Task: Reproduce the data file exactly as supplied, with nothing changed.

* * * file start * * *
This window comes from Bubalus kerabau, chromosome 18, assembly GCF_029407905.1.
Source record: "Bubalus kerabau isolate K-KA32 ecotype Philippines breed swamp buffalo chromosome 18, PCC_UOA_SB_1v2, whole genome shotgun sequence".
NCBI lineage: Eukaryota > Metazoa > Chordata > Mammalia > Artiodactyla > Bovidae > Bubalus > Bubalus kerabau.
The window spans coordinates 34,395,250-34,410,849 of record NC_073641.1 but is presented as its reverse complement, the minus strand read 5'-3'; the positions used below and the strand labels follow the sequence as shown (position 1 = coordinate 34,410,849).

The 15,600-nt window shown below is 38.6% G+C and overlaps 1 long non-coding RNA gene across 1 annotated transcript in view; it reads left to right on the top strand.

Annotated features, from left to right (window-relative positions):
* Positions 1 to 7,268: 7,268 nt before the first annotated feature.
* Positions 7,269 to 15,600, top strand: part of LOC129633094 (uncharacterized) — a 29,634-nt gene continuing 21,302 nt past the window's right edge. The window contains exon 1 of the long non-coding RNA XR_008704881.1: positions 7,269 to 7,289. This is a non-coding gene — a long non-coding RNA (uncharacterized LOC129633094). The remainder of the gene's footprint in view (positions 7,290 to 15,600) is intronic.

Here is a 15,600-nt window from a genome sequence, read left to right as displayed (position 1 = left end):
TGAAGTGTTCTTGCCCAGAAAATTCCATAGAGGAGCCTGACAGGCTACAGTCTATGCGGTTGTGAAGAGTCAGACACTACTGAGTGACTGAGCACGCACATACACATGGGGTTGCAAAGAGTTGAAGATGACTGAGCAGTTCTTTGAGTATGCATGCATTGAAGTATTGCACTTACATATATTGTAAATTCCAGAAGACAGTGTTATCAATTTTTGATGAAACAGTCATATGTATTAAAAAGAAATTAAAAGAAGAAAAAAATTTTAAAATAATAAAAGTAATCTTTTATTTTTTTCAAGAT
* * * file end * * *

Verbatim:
This window comes from Bubalus kerabau, chromosome 18, assembly GCF_029407905.1.
Source record: "Bubalus kerabau isolate K-KA32 ecotype Philippines breed swamp buffalo chromosome 18, PCC_UOA_SB_1v2, whole genome shotgun sequence".
NCBI lineage: Eukaryota > Metazoa > Chordata > Mammalia > Artiodactyla > Bovidae > Bubalus > Bubalus kerabau.
The window spans coordinates 34,395,250-34,410,849 of record NC_073641.1 but is presented as its reverse complement, the minus strand read 5'-3'; the positions used below and the strand labels follow the sequence as shown (position 1 = coordinate 34,410,849).

The 15,600-nt window shown below is 38.6% G+C and overlaps 1 long non-coding RNA gene across 1 annotated transcript in view; it reads left to right on the top strand.

Annotated features, from left to right (window-relative positions):
* Positions 1 to 7,268: 7,268 nt before the first annotated feature.
* Positions 7,269 to 15,600, top strand: part of LOC129633094 (uncharacterized) — a 29,634-nt gene continuing 21,302 nt past the window's right edge. The window contains exon 1 of the long non-coding RNA XR_008704881.1: positions 7,269 to 7,289. This is a non-coding gene — a long non-coding RNA (uncharacterized LOC129633094). The remainder of the gene's footprint in view (positions 7,290 to 15,600) is intronic.

Here is a 15,600-nt window from a genome sequence, read left to right as displayed (position 1 = left end):
TGAAGTGTTCTTGCCCAGAAAATTCCATAGAGGAGCCTGACAGGCTACAGTCTATGCGGTTGTGAAGAGTCAGACACTACTGAGTGACTGAGCACGCACATACACATGGGGTTGCAAAGAGTTGAAGATGACTGAGCAGTTCTTTGAGTATGCATGCATTGAAGTATTGCACTTACATATATTGTAAATTCCAGAAGACAGTGTTATCAATTTTTGATGAAACAGTCATATGTATTAAAAAGAAATTAAAAGAAGAAAAAAATTTTAAAATAATAAAAGTAATCTTTTATTTTTTTCAAGAT